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Is it the end of the One-Child Policy?

10 Mar

China’s one-child policy is infamous the world-over. It’s divided the country, created countless social difficulties, and brought into question China’s human rights record once again. And yet it has survived for over 30 years, preventing the birth of an estimated 400 million children. Experts have increasingly made know their concerns with the continuation of the policy, and their hopes that the recent alterations made may be a sign that further reform is in sight, possibly even resulting in the end of the policy altogether.

The policy was established in 1979, following concerns regarding the speed of population growth, and the scarcity of resources it was causing. Previous Chinese governments had encouraged couples to have large families as a means of increasing the labour force, but by 1950 the rate of population change was 1.9% each year, and 1970 saw an average 6 children born to every Chinese woman. Considering that a growth rate of just 3% would’ve caused the population to double in less than 24 years, it was clear that such high rates of fertility and population growth were unsustainable – something needed to be done.

Whether a policy as drastic as that established was necessary has been much discussed, yet it certainly worked. Enforced by the ‘National Population and Family Planning Commission of China’, it became an aggressive effort to improve standards of living and the economy through population control, rewarding those that followed the rules and harshly sanctioning those that didn’t. Current rewards for good behaviour include a “Certificate of Honour for Single-Child Parents”, and benefits such as loans, social assistance, and other assistance depending on the family’s socio-economic status. Those who don’t comply on the other hand are subject to penalties including fines (ranging from half the local average household income to more than 10 times that level), confiscation of belongings, and administrative sanctions for government employees. Even the “excess” children themselves may be sanctioned, with restricted access to health care and education.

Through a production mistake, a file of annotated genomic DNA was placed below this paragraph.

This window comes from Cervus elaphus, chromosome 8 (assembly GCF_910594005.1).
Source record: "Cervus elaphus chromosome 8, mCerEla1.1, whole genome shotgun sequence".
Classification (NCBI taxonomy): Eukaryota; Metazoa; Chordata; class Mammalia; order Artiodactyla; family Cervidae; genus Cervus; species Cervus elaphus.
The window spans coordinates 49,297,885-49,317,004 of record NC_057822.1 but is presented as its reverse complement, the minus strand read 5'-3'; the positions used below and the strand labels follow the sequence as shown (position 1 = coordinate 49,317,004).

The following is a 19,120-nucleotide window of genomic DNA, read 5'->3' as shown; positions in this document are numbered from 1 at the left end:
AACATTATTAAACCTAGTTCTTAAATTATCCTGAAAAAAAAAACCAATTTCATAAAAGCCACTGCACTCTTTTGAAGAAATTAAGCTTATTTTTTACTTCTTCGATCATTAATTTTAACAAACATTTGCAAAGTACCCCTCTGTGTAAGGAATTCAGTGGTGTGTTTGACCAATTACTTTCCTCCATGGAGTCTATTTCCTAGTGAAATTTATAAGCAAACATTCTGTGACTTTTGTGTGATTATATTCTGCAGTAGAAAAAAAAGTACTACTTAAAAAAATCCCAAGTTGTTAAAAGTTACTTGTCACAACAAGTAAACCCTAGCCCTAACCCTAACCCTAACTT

The policy has certainly made a visible impact on society. Prior to the policy’s introduction, a typical Chinese home contained a sprawling family of many generations, whereas now the average household contains a husband, wife and only-child. The fertility rate has been falling since 1979, and currently hovers around 1.8 on average, but in areas such as Beijing and Shanghai is as low as 0.7. The rate of population growth has also fallen, now standing at 0.7%. Furthermore, contraceptive rates are now unusually high in China, as high as 89% for married women, much higher than the 59% average for other developing countries.

Although the policy has therefore had the desired effect, there has been constant concern surrounding it, internally and globally. Claims that women have been forced/coerced into abortions and in some cases sterilisation by family planning clinics, has attracted horror from the worldwide community, as well as accusations of human and reproductive right issues. There have also been accusations of female infanticide and discrimination against women, due to family planning policies and the traditional preference of males in society, reinforced by the economic restrictions placed upon women by poor governmental policies affecting the labour force, and the small amount of old-age support from the state, creating a need for a child that can earn enough money to support parents when they are no longer able to work. This has meant large numbers of female babies have ended up homeless or in orphanages, and in some cases, murdered. It was reported in 2000 that 90% of aborted foetuses were female, and in rural parts of the country, infant mortality rates were as much as 27% higher for girls than boys, often due to neglect.

Faced by such disturbing figures, it is unsurprising that alterations to the policy have been made throughout its 30 years of existence, particularly in the past decade. The NPFFPC have launched a campaign named ‘Girl Care’ in rural regions, and have made it illegal to discriminate against women who give birth to baby girls, as well as prohibiting ultrasounds to determine gender and sex-selective abortions after an ultrasound. There are also some new exceptions to the one-child rule, whereby couples are able to apply for a permit to have more children. Couples are allowed up to three children if they are an ethnic minority, and any couple whose child is disabled or killed in an accident may be allowed to have a second child.  Also, couples can now apply to have a second child if their first is a girl, or if one of the parents are only children themselves. This new alteration was introduced only last year, and now means that a 1/3rd of couples can apply for a second-child permit.